The DCO Deep Life Community convened at the Pestana Palace in Lisbon, Portugal, from 6-10 May 2015. 58 Community members from around the world attended, representing the fields of microbiology, geology, biogeochemistry, molecular biology, molecular ecology, and geochemistry.
A major goal of the meeting was to share progress on the various projects that have been supported as a part of the Deep Life Community. The meeting included oral and poster presentations by investigators who received DNA sequencing support through the Census of Deep Life, by teams that worked on projects supported through the Rock-Hosted Community projects, and from the newly-funded Deep Life Community projects. In addition, the Deep Life Scientific Steering Committee (SSC) used the meeting to obtain input from the Community before compiling their next Community proposal.
The meeting featured a number of presentations describing the microbiology of serpentinized settings from around the world, including those in Portugal, California, Newfoundland, New Caledonia, and the Atlantis Massif. These systems represent slabs of the seafloor thrust up onto continents (except in the case of the Atlantis Massif) and host unique microbial communities because of the reduced gases produced within. Researchers reporting on these sites travelled to the meeting from Japan, Portugal, France, and the US.
Three presentations highlighted upcoming expeditions with significant microbiology tasks. Beth Orcutt (Bigelow Laboratory for Ocean Sciences, USA) talked about this summer’s planned coring of the Atlantis Massif, and illustrated her talk with stunning images of this seafloor rise. Malin Bomberg (VTT Technical Research Centre, Finland) spoke about plans to core a deep hole this summer in the fractured granites of the Fennoscandian Shield, and Verena Heuer (Marum, Germany) described a proposal to drill in the Nankai Trough, offshore Japan, to examine thermally-defined limits to life.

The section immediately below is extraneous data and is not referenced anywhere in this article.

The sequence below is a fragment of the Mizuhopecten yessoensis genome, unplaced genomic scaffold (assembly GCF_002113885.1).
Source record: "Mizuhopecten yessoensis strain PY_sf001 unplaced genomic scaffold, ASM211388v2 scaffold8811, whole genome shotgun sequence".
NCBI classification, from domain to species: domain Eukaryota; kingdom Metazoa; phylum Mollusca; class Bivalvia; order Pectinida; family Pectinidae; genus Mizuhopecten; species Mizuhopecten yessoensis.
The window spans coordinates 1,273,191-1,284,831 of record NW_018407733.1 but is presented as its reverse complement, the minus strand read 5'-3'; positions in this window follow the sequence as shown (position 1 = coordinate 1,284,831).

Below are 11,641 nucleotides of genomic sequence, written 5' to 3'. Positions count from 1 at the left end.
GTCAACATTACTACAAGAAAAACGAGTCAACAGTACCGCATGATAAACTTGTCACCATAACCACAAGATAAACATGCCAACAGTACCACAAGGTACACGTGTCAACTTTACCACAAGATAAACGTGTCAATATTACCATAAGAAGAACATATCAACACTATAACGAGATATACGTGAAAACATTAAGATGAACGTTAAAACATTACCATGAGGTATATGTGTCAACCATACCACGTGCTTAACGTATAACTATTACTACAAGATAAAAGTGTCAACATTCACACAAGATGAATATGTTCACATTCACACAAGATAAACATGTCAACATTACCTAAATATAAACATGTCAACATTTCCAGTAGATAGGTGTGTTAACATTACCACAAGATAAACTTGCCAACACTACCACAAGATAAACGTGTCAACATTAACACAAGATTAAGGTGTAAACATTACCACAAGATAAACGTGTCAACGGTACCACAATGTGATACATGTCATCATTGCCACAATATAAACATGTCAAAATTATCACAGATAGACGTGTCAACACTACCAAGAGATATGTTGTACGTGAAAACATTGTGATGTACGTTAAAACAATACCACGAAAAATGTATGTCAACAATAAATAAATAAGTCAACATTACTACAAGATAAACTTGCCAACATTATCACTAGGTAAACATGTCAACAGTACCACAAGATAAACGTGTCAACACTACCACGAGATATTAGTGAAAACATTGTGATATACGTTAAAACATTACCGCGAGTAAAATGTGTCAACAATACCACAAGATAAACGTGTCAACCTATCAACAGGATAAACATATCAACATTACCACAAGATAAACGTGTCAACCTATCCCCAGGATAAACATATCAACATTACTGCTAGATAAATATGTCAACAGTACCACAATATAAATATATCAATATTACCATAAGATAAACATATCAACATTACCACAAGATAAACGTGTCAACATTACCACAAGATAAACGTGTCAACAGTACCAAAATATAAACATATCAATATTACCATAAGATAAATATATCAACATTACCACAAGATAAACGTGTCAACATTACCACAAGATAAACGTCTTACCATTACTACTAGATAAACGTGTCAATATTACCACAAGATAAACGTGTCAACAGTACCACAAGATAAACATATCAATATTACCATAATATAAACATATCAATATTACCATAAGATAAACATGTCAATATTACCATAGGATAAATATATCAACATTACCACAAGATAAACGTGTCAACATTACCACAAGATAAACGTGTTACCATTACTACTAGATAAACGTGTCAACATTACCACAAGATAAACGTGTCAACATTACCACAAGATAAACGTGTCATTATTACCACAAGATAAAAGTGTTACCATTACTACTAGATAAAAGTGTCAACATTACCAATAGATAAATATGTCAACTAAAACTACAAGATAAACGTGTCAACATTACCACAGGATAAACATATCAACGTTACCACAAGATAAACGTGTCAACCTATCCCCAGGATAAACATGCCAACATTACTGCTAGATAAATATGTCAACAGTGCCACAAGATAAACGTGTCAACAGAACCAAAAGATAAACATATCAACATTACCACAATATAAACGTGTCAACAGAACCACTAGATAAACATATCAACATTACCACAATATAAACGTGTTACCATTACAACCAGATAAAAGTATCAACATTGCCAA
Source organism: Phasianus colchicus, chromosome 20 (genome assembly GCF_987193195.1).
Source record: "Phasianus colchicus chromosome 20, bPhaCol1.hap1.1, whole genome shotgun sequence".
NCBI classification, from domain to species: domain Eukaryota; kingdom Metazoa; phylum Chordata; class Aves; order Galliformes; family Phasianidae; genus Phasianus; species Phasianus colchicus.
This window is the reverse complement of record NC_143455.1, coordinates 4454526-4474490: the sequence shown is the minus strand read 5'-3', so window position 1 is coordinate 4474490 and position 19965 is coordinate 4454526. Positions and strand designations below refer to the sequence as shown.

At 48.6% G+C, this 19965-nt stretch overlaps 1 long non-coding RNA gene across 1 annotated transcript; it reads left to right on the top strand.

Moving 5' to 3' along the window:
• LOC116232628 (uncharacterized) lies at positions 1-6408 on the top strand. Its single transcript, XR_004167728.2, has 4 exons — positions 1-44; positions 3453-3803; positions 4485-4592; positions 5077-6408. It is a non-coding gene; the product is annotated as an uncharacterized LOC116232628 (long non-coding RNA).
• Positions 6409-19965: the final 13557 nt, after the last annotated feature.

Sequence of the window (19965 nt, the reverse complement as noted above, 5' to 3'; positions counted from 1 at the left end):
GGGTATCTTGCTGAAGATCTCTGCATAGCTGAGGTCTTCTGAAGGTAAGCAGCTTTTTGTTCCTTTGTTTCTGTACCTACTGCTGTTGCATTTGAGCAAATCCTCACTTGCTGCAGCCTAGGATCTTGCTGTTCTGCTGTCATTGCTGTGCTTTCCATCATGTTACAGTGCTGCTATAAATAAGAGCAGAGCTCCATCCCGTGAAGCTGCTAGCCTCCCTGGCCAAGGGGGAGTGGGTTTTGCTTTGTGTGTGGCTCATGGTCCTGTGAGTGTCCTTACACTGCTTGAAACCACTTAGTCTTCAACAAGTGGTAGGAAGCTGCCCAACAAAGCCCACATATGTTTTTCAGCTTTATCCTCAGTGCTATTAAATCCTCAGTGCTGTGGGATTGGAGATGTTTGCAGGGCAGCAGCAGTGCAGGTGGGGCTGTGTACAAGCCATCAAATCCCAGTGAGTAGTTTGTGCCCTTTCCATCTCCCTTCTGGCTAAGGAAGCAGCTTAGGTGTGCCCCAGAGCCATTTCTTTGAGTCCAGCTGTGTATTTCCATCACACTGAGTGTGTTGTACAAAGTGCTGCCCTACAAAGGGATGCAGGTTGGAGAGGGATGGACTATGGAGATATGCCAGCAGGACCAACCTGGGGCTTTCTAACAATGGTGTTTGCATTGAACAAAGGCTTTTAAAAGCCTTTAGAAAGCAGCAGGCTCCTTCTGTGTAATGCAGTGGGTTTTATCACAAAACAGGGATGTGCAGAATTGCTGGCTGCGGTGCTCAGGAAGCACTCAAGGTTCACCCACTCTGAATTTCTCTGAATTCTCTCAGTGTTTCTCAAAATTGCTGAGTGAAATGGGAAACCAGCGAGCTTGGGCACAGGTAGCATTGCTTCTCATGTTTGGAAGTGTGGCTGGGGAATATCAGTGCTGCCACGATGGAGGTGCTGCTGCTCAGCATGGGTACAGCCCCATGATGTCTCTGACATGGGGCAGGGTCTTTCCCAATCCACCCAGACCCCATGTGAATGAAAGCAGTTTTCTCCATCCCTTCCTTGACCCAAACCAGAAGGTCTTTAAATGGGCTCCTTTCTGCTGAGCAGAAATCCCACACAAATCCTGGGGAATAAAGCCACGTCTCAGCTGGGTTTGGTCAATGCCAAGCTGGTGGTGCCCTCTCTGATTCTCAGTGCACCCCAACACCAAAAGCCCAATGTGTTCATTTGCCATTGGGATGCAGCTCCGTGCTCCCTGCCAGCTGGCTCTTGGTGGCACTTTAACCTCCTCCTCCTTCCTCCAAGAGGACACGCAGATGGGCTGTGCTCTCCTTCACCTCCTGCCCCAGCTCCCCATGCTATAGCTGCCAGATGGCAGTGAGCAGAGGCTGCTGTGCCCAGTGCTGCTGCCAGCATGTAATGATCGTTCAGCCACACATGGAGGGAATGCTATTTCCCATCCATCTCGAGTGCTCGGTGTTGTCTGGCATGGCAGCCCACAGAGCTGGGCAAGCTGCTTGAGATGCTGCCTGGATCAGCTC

Danielle Gruen (MIT, USA) presented her recent work examining clumped isotopes of methane from a number of sources, many of which were relevant to microbiologists studying the deep subsurface. Gruen’s findings will help tease out the origin of methane, which may be the product of microbial metabolism in different subsurface habitats. Gruen and David Wang (both working with Shuhei Ono at MIT) were among the several students at the meeting whose contributions made the workshop a huge success.
Breakout sessions allowed the Community to discuss key topics related to the future of DCO’s Deep Life efforts. The Deep Life SSC decided several discussion topics in advance, but additional topics were added on the first day of the meeting. The meeting activities received additional attention online, with several attendees sharing their thoughts on the #DeepLife15 Twitter hashtag.
Thanks to Rick Colwell (Oregon State University, USA) for providing workshop details, and Roslynn Sylvan for the group photograph.